Debt Consolidation: Why It Doesn’t Always Work

Most Utahns know how to acquire debts, but only a few know how to get out of one. When credit card bills begin to pile up and become unbearable to pay, many people use debt consolidation as an easy way out.

In theory, this practice makes regular debts more manageable because they are all rolled into one loan, which can be paid in installments. The idea is to lower the monthly payment even if it means paying for more interest in the long run.

In reality, though, any debt consolidation lawyer in Salt Lake City admits that it does not always pay dividends. If the goal is to be debt-free, many people fail miserably. The reasons below shed light on how this strategy sometimes does not yield good results.

1. The Wrong Method Is Used

There are many approaches to debt consolidations, but debtors do not always use the one suitable for them. It is imperative to use a method that matches your spending psychology. Otherwise, this practice can feel like a punishment, making it less exciting or convenient.

Sometimes, lumping all of your debts into a single payment may not be advisable to you. To some people, the snowball method holds more promise when it comes to debt elimination. In this strategy, you list all of your debts by balance and pay the minimum on all of them except for the highest one.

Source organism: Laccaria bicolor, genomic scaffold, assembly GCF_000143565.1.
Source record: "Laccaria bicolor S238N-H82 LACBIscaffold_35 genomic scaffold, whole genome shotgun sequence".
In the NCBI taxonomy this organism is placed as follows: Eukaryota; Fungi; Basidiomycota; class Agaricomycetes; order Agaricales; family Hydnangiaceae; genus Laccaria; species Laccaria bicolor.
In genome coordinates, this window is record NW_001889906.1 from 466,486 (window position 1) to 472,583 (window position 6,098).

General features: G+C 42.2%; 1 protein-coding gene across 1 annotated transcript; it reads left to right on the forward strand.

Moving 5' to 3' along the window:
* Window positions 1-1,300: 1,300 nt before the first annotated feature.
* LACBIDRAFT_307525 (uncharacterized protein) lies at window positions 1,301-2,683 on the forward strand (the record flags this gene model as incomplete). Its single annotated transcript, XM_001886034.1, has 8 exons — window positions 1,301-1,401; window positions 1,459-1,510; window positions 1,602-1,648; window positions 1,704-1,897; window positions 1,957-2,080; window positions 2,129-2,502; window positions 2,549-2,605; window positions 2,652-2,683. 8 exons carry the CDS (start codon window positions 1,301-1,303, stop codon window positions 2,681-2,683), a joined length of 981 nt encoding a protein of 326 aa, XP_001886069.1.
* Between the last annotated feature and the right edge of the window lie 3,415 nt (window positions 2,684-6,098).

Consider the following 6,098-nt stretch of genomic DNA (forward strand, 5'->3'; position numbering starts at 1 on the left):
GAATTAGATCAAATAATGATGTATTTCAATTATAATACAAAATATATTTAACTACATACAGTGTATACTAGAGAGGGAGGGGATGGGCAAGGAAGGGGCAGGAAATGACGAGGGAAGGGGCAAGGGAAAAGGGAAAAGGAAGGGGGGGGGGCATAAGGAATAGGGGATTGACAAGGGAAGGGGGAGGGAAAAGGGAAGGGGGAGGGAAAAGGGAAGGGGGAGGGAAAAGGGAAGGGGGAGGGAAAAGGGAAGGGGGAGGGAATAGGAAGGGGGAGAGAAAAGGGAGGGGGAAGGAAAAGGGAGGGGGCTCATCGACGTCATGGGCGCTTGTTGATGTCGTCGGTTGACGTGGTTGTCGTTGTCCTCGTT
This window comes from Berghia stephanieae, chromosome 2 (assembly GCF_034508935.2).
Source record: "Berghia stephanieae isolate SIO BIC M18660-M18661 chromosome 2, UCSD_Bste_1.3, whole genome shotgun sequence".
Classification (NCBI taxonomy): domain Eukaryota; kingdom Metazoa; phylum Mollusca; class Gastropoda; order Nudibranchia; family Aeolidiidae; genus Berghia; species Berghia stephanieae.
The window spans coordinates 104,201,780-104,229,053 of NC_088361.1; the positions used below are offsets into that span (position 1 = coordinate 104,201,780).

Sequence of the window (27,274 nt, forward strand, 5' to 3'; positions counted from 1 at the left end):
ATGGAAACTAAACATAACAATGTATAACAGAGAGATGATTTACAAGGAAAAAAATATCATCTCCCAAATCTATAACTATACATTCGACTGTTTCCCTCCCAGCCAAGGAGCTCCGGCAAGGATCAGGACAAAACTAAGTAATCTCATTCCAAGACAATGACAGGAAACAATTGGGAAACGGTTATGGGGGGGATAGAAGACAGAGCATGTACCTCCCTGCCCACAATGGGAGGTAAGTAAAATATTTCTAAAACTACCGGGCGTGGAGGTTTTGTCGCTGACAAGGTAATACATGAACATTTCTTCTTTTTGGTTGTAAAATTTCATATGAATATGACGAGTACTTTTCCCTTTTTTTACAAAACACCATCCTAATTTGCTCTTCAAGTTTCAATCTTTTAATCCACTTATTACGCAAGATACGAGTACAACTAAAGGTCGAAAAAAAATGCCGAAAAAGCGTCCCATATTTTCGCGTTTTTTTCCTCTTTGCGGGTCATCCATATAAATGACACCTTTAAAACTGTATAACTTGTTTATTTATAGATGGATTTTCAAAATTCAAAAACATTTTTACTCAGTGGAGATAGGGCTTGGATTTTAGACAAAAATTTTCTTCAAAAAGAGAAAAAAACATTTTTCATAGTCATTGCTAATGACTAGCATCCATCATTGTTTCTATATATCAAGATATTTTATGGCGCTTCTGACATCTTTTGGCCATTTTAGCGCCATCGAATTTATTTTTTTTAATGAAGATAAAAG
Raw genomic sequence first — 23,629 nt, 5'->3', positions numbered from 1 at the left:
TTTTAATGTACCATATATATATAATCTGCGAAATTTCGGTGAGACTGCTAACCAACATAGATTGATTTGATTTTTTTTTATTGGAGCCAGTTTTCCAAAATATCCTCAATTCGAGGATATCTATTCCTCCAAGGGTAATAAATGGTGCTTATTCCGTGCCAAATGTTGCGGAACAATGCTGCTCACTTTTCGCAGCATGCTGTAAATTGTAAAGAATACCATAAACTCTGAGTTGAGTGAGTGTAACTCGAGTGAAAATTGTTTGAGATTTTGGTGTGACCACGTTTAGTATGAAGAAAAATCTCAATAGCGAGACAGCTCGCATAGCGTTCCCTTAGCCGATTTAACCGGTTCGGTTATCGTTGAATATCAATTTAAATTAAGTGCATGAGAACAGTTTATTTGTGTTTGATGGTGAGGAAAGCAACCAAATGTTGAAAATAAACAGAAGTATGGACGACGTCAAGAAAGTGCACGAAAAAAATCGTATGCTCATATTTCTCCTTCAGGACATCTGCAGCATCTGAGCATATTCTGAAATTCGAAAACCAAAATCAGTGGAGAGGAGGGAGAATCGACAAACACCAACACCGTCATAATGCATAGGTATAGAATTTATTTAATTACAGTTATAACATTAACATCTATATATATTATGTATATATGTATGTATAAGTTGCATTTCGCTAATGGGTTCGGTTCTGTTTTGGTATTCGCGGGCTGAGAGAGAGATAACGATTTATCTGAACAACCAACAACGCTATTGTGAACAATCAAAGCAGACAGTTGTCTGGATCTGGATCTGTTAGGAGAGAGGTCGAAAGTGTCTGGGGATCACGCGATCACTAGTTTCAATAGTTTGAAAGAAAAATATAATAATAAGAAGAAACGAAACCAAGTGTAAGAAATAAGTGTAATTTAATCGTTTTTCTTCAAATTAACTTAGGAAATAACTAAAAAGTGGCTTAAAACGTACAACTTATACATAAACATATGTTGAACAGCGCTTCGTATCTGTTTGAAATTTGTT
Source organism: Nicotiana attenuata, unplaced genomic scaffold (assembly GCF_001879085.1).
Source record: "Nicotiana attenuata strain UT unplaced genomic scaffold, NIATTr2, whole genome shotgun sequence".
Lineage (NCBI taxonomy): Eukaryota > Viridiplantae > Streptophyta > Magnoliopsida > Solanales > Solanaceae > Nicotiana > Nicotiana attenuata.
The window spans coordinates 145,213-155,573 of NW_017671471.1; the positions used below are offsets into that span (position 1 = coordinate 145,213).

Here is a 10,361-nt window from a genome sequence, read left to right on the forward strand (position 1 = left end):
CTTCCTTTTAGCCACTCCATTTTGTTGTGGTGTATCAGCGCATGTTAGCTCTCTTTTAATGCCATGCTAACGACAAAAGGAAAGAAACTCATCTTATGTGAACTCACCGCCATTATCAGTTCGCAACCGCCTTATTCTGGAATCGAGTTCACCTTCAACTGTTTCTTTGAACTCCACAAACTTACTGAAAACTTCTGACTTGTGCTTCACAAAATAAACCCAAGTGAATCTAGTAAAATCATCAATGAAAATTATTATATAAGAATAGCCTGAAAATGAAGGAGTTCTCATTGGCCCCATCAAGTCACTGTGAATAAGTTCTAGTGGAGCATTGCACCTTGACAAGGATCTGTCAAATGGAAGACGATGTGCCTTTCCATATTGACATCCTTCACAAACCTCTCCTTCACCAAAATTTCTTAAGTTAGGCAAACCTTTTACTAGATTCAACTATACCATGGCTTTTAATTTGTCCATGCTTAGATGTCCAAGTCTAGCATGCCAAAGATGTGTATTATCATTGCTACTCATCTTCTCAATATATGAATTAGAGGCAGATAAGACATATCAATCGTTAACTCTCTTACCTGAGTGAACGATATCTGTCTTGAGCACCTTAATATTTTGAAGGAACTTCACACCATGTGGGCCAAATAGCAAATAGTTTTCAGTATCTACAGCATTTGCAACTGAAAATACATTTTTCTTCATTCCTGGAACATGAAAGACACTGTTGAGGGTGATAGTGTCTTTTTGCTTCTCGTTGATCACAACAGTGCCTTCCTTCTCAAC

To others, the avalanche method makes more sense. In this strategy, you list all of your debts by interest rate and pay the minimum on everything except for the debt that costs the most interest.

But if you really must decrease the total cost of all of your debts, you may need to seek credit counseling. An organization specializing in debt relief may be able to renegotiate your mortgages with your creditors on your behalf, potentially decreasing your liabilities without acquiring a new loan.

2. The New Debt Is Never Paid Off


Sometimes, a person applies for a loan to consolidate all debts without the determination and commitment to pay off the new mortgage. Debt consolidation can free up hundreds of dollars, but an unreasonable individual may consider the new budget space as a room to acquire new debt.

Since debt consolidation generally decreases the monthly payment, not the overall balance, many people dig themselves deeper holes.

3. The Credit Score Is Inadvertently Decreased

One of the most unwise things people do to “curb” their unhealthy spending habits is to close out old accounts. Cutting up most of your credit cards is wrong on many levels. It increases your debt-to-credit-utilization ratio since the only basis now is the limit of your remaining credit card(s). Also, it minimizes the payment records of yours credit bureaus can review, for the closed accounts are no longer a factor.

It can take a while before you can rebuild your credit. If lenders perceive you as less creditworthy, you have fewer chances of negotiating for a lower interest rate in case you take out a loan again in the future.

Debt consolidation is a contentious matter, and everyone has a different opinion about it. It is best to consult a professional to get expert advice before making any decision you may regret for a long time.

Spread the love
Scroll to Top